Seeds of Caring is all about helping kids create a kinder place to live and grow. They give kids ages 2 to 12 opportunities to help others through service, social action and community building.
“We made kindness kits for kids in domestic violence shelters,” said 9-year-old Violet Vulhop.
Violet and her 7-year-old sister Natalie took part in the latest home project for Seeds of Caring.
They helped create kindness kits for children who come to LSS Choices, the only emergency shelter in Franklin County for victims of domestic violence.
“I think this project is a great way to show those kids that they are cared about and that someone else is thinking about them, they are not forgotten,” the girls’ mom and Seeds of Caring event coordinator Stephanie Volhup.\ said.
The non-profit’s mission is to empower kids to create a kinder community with their hearts, hands and minds.
The kindness kits include everything from small toys, coloring pads and crayons to reading books and stickers. Kits made for kids by kids.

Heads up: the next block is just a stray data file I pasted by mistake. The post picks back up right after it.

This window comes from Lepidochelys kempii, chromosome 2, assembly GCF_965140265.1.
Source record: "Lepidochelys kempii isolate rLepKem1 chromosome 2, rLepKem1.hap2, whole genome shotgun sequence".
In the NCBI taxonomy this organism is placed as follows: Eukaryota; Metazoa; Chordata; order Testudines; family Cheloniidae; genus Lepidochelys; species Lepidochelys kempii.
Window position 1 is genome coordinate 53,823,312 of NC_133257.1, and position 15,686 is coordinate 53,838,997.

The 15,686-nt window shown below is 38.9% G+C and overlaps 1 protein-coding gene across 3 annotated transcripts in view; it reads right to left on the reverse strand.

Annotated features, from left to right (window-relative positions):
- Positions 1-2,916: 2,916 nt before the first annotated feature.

“They need it because they’re feeling sad and many emotions and I want them to see the good emotions, like happy,” Violet said.
McKenzie Hopkins is a volunteer and engagement manager at LSS Choices. She says kids are scared and nervous when they come to the shelter and these kits help make them feel better.
"At Choices, we try to do different things to brighten up the children when they first get here. So, right when they get into the shelter, we give them these kits and that is to welcome them and say hi, welcome to Choices, you are safe and we are here to support you,” Hopkins said.
“I've seen the way that the organization has helped, not just my parenting, but my kids in a way that they've changed. You know, I've seen development of just the emotional quotient there. Just seeing them developing their love for others, compassion for others,” Todd Walter said.
Walter is a dad whose kids participate in Seeds of Caring. He’s also a board member with the organization.
He says getting your children involved with community service is something all families should consider, and Seeds of Caring makes it easy.
“It creates great conversations for families. I mean, that drive home from every one of those activities when we did them in person, was phenomenal,” he says. “You can really engage them and hear what they're thinking, help them process the emotions.”
If you’d like to learn more or get your family involved with Seeds of Caring, you can visit their website.
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